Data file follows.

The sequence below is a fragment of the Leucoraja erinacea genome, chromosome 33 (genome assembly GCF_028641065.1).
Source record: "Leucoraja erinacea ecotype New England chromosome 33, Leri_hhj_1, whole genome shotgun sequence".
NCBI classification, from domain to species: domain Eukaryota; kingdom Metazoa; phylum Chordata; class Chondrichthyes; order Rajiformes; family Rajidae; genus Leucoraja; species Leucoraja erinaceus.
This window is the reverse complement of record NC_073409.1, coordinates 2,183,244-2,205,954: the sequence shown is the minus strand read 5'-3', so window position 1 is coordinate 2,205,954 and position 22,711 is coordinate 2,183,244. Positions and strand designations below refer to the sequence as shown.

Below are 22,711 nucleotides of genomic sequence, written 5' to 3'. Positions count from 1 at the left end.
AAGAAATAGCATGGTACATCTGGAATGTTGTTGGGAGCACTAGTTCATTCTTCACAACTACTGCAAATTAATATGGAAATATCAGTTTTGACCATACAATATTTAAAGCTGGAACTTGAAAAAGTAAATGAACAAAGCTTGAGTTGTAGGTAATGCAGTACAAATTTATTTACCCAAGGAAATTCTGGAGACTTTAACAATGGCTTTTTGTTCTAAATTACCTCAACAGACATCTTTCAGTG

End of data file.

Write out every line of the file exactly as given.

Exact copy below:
The sequence below is a fragment of the Leucoraja erinacea genome, chromosome 33 (genome assembly GCF_028641065.1).
Source record: "Leucoraja erinacea ecotype New England chromosome 33, Leri_hhj_1, whole genome shotgun sequence".
NCBI classification, from domain to species: domain Eukaryota; kingdom Metazoa; phylum Chordata; class Chondrichthyes; order Rajiformes; family Rajidae; genus Leucoraja; species Leucoraja erinaceus.
This window is the reverse complement of record NC_073409.1, coordinates 2,183,244-2,205,954: the sequence shown is the minus strand read 5'-3', so window position 1 is coordinate 2,205,954 and position 22,711 is coordinate 2,183,244. Positions and strand designations below refer to the sequence as shown.

Below are 22,711 nucleotides of genomic sequence, written 5' to 3'. Positions count from 1 at the left end.
AAGAAATAGCATGGTACATCTGGAATGTTGTTGGGAGCACTAGTTCATTCTTCACAACTACTGCAAATTAATATGGAAATATCAGTTTTGACCATACAATATTTAAAGCTGGAACTTGAAAAAGTAAATGAACAAAGCTTGAGTTGTAGGTAATGCAGTACAAATTTATTTACCCAAGGAAATTCTGGAGACTTTAACAATGGCTTTTTGTTCTAAATTACCTCAACAGACATCTTTCAGTG